At trial, appellants failed to introduce any medical records or other documents to substantiate plaintiffs' complaints. The trial judge noted in his twelve page Reasons for Judgment: "Although every plaintiff but one testified to having received medical attention as a result of this event, not one physician was called to testify that their symptoms were related to the sulphur dioxide emission."
Appellants allege that the trial court erred by not entering an order in favor of appellants on the issue of liability. While the trial court did not specifically address appellee's negligence, this was not error because the trial judge relied on the lack of causation to support the decertification of the class and the dismissal of six individual claims. We note that the record supports a finding that Cyanamid was negligent. Cyanamid was restarting their processing plant after maintenance. During the startup period excess sulphur was introduced into the process without sufficient air circulation, causing the excess venting of sulphur dioxide. A meter that was supposed to measure the sulphur as it was being injected into the furnace was out of service and being repaired. Mr. Richard Bywater, Superintendent of the Cyanamid plant, testified that the "root cause (of the release) was an overfeed of sulfur, and obviously a contributing cause to that was having a sulfur flow meter that was not indicating." The operation of the plant without necessary metering devices necessary to comply with the plant's air discharge permit was a negligent act.
Appellate review of a trial court's factual findings is limited to a determination of whether the record contains a reasonable factual basis for the trier of fact's findings. In Rosell v. ESCO, 549 So.2d 840 (La.1989), the Court stated:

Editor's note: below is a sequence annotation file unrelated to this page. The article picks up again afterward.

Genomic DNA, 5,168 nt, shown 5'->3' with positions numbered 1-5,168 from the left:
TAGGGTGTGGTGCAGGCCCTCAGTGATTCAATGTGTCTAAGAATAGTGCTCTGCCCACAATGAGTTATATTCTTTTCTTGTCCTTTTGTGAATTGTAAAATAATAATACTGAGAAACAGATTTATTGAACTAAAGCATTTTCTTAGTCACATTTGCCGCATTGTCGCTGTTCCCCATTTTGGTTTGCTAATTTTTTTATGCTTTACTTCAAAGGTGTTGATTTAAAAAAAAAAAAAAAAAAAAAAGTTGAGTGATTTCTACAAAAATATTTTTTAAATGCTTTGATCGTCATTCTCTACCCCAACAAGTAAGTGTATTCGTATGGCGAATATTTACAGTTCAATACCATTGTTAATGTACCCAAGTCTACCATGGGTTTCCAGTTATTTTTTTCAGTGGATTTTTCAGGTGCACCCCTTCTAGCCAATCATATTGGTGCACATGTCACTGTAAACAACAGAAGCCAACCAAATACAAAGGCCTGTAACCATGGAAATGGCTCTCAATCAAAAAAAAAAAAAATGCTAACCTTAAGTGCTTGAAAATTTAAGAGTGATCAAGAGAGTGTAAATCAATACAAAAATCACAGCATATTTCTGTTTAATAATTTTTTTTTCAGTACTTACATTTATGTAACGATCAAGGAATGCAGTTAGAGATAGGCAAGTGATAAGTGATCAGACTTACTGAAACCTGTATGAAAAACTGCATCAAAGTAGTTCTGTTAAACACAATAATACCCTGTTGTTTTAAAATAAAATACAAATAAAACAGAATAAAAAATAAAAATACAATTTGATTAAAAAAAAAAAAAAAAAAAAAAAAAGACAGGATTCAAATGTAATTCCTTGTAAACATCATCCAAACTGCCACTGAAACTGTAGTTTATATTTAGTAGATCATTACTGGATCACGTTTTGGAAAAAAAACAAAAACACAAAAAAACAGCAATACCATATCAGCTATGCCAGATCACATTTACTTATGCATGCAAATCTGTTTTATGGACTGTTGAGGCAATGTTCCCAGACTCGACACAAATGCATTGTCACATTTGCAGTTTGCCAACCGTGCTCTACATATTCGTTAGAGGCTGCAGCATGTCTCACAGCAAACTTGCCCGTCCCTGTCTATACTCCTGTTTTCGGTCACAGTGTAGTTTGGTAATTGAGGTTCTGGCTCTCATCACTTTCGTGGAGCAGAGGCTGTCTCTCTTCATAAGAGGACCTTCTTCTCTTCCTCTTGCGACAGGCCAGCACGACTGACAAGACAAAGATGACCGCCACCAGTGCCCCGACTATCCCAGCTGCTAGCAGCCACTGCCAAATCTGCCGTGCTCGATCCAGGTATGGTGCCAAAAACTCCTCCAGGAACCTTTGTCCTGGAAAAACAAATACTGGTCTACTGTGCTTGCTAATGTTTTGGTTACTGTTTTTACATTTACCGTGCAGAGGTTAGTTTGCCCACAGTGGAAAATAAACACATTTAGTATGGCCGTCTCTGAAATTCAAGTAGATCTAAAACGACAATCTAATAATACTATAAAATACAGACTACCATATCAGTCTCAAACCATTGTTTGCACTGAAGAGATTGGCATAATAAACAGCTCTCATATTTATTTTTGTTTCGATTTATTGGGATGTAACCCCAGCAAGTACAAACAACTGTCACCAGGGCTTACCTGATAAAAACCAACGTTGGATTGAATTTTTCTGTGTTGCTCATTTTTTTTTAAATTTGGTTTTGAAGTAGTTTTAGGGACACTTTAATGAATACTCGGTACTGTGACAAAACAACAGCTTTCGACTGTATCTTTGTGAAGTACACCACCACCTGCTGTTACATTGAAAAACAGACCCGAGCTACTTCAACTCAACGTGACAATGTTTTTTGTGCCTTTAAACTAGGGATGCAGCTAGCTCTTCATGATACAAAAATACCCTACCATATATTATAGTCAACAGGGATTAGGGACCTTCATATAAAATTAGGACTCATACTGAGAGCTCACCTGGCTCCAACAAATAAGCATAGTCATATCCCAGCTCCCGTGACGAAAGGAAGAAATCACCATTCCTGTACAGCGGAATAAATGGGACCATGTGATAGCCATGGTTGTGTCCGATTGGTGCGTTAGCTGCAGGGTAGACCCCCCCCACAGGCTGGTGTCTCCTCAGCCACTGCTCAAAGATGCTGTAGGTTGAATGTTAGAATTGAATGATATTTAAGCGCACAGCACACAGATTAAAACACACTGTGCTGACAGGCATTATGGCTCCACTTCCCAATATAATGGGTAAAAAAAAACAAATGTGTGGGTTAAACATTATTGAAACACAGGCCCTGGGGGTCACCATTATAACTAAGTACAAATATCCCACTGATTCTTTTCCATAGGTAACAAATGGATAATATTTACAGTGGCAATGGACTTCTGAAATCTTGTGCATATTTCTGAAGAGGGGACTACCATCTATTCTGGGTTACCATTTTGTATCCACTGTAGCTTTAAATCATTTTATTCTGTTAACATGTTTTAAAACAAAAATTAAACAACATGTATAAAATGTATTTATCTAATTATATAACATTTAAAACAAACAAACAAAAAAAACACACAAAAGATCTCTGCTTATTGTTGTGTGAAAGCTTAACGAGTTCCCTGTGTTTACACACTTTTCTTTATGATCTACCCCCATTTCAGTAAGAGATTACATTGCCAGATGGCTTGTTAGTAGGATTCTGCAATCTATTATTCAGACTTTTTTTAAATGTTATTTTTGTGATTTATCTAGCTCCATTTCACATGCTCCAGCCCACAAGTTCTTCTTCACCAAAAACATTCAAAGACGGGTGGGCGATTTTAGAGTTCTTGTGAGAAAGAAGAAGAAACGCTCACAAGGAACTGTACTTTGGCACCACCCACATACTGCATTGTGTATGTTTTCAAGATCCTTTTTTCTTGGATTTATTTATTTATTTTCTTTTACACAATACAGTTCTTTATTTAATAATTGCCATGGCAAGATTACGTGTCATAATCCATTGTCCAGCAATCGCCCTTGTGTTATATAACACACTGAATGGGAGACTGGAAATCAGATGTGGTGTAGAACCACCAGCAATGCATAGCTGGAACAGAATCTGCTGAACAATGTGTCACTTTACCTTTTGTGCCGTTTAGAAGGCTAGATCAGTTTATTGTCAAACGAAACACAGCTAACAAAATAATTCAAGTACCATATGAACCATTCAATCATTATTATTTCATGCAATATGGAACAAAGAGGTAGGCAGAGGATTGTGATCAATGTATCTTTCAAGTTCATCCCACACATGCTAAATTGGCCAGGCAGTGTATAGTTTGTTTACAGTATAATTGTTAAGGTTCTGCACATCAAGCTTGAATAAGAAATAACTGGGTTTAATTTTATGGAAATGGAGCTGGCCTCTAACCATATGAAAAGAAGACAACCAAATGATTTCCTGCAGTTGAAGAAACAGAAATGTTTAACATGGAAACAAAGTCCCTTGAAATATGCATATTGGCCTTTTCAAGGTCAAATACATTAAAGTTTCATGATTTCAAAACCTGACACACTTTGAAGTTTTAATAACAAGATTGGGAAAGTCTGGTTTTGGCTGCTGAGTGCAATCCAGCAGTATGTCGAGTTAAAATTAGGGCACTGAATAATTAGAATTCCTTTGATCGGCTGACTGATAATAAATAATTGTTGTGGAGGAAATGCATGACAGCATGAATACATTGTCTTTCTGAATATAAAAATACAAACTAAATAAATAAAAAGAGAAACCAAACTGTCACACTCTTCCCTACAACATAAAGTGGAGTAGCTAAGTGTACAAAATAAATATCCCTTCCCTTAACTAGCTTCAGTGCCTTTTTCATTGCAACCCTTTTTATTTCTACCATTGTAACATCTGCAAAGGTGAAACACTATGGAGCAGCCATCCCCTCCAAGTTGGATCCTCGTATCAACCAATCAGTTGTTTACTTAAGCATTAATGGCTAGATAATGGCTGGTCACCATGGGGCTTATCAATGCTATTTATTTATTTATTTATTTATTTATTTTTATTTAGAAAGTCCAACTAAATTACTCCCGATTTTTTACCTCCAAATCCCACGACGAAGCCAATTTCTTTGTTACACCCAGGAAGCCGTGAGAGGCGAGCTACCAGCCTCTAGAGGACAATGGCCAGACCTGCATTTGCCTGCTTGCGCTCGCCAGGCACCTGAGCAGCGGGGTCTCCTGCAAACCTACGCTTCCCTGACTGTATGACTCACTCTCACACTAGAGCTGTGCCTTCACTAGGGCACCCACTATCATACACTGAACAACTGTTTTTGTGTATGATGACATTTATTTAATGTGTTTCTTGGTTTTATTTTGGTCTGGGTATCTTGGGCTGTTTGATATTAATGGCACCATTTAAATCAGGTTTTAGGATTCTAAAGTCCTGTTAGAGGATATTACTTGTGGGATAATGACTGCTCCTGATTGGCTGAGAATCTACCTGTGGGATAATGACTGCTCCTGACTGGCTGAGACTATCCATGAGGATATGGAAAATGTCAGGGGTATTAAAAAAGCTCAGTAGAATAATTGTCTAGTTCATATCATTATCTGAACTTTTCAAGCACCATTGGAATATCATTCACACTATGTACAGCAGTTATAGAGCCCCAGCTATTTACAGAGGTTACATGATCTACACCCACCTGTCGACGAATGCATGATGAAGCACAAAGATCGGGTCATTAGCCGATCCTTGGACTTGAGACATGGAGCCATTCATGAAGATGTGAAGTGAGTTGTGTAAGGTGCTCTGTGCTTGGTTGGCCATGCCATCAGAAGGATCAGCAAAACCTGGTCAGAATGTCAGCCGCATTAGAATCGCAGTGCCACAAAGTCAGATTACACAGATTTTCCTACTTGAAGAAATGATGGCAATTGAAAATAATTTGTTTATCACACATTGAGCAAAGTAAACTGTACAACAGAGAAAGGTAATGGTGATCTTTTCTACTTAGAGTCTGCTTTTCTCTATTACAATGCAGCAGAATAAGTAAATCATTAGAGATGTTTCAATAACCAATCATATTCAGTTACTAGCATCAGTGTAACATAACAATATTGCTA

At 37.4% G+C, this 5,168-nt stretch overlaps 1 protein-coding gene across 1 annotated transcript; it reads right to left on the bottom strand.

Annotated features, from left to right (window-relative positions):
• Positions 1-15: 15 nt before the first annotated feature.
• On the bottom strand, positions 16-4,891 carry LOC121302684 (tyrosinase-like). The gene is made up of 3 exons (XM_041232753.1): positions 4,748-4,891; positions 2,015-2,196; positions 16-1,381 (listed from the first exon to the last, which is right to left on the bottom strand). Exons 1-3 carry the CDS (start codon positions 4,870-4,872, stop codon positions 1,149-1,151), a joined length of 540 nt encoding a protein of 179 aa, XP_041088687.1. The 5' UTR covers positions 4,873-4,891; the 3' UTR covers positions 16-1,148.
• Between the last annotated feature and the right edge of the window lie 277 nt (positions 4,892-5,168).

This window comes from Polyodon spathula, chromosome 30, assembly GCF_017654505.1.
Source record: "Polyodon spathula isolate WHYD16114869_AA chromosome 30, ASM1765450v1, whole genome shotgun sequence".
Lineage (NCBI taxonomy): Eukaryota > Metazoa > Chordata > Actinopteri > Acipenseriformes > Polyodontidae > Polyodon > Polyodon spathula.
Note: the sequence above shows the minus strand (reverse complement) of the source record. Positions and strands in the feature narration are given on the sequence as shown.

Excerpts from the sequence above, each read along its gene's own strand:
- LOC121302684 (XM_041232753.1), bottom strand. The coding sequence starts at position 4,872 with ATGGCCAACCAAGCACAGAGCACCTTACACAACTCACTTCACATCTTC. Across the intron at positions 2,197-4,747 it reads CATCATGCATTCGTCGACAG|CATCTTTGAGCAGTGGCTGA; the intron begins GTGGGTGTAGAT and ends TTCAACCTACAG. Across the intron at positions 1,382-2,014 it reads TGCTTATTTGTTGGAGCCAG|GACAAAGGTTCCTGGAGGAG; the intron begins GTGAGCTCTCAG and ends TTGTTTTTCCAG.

In the instant case, the trial judge focused on causation and credibility. When causation and credibility are major issues, a factfinder's findings are entitled to "great deference," and may not be overturned unless they are manifestly erroneous. Guillory v. Insurance Co. of North America, 96-1084 (La.4/8/97), 692 So.2d 1029. The issue of causation is a fact specific inquiry and we are called to decide whether the factfinder's conclusion is reasonable. Graves v. Page, 96-2201 (La.11/7/97), 703 So.2d 566.
In Rivera v. United Gas Pipeline Co., 96-502 (La.App. 5
This court has, in the past, affirmed trial court damage awards where class members have been exposed to chemical or gas releases that resulted in similar physical symptomology as complained of in this case (i.e. burning eyes, coughing, nausea, fear and anxiety). See Rivera v. United Gas Pipeline Company, supra and Adams v. Marathon Oil Company, 96-693 (La. App. 5
The trial court in this case identified similar reasons for dismissing the six class members in its Reasons for Judgment.
Had this court been sitting as the trier of fact, given Cyanamid's violation of its discharge permit, and plaintiffs' expert, Dr. Schraeger's, testimony that the sulfur dioxide exposure caused the adverse health effect complained of by plaintiffs, we may have decided this case differently and awarded damages consistent with the awards in Rivera and Adams. However, our task, in this case, is not to make findings of fact; rather, we are called upon to determine whether the trial court's findings of fact are supported by the record. We find that the evidence, taken in the light favorable to the defendant supports the trial judge's finding and that the trial court did not commit manifest error in his findings.
We do not, however, hold that suit arising from chemical releases that damage large numbers of people are not proper for class action certification. Our holding is limited to the facts presented in this case. As noted by Justice Calogero in his concurrence in Ford v. Murphy Oil, 96-2913 (La.9/9/97), 703 So.2d 542, at p. 551.
For the foregoing reasons, the judgment of the trial court is affirmed. All cost of this appeal are assessed to plaintiffs.